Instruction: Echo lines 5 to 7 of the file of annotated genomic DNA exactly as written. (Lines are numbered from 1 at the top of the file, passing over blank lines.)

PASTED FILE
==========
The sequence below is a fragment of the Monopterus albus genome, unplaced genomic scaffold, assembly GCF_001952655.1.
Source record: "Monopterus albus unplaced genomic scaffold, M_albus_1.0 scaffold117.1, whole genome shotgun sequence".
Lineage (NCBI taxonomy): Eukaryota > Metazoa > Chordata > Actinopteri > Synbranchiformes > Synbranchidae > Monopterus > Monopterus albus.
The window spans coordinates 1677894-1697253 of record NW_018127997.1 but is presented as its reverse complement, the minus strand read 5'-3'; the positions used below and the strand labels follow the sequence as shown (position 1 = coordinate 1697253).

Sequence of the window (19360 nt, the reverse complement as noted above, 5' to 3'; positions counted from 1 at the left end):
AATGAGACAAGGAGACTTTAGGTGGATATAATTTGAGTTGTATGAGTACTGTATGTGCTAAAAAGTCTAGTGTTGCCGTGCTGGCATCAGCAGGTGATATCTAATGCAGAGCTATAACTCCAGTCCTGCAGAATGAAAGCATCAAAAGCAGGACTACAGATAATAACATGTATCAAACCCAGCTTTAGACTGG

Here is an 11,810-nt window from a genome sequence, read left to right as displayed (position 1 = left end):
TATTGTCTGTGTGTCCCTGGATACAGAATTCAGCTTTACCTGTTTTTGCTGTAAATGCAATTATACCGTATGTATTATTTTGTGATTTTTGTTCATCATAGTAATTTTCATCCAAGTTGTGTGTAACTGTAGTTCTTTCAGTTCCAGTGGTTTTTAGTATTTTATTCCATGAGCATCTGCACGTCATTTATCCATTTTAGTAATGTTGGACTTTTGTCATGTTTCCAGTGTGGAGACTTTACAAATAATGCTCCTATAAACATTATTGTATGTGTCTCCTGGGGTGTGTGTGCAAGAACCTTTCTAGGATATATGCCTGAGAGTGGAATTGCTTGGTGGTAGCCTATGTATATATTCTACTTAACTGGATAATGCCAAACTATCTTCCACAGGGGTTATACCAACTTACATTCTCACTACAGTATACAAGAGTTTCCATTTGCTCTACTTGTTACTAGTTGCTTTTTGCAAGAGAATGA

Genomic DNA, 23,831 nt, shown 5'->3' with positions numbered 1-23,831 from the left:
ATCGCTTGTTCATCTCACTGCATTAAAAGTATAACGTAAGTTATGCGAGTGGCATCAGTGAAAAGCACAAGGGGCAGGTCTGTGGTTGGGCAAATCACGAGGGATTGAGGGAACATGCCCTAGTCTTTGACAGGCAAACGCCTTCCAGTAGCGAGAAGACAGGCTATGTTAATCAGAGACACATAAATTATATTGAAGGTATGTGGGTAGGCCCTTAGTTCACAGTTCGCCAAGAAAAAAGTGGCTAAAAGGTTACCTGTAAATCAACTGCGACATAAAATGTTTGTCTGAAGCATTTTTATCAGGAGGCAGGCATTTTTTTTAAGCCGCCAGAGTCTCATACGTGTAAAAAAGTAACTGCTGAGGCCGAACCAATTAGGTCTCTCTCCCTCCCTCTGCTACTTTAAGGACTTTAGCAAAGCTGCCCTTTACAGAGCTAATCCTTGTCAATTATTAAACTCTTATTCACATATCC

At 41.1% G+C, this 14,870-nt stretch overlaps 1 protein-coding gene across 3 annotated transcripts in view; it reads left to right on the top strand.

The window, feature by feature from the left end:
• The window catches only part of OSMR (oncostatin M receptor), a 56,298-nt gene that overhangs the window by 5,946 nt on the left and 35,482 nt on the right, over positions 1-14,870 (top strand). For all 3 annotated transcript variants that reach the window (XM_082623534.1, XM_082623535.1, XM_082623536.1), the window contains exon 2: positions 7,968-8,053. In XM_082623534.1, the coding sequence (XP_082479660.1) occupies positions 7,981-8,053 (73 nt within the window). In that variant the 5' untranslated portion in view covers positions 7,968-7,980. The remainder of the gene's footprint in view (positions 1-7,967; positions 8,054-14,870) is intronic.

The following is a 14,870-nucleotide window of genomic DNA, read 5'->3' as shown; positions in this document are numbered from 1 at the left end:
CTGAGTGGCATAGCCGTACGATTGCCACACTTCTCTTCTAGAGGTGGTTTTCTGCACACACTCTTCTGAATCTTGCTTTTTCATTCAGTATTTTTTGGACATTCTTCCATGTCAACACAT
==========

Sequence of the window (19360 nt, the reverse complement as noted above, 5' to 3'; positions counted from 1 at the left end):
AATGAGACAAGGAGACTTTAGGTGGATATAATTTGAGTTGTATGAGTACTGTATGTGCTAAAAAGTCTAGTGTTGCCGTGCTGGCATCAGCAGGTGATATCTAATGCAGAGCTATAACTCCAGTCCTGCAGAATGAAAGCATCAAAAGCAGGACTACAGATAATAACATGTATCAAACCCAGCTTTAGACTGG

Here is an 11,810-nt window from a genome sequence, read left to right as displayed (position 1 = left end):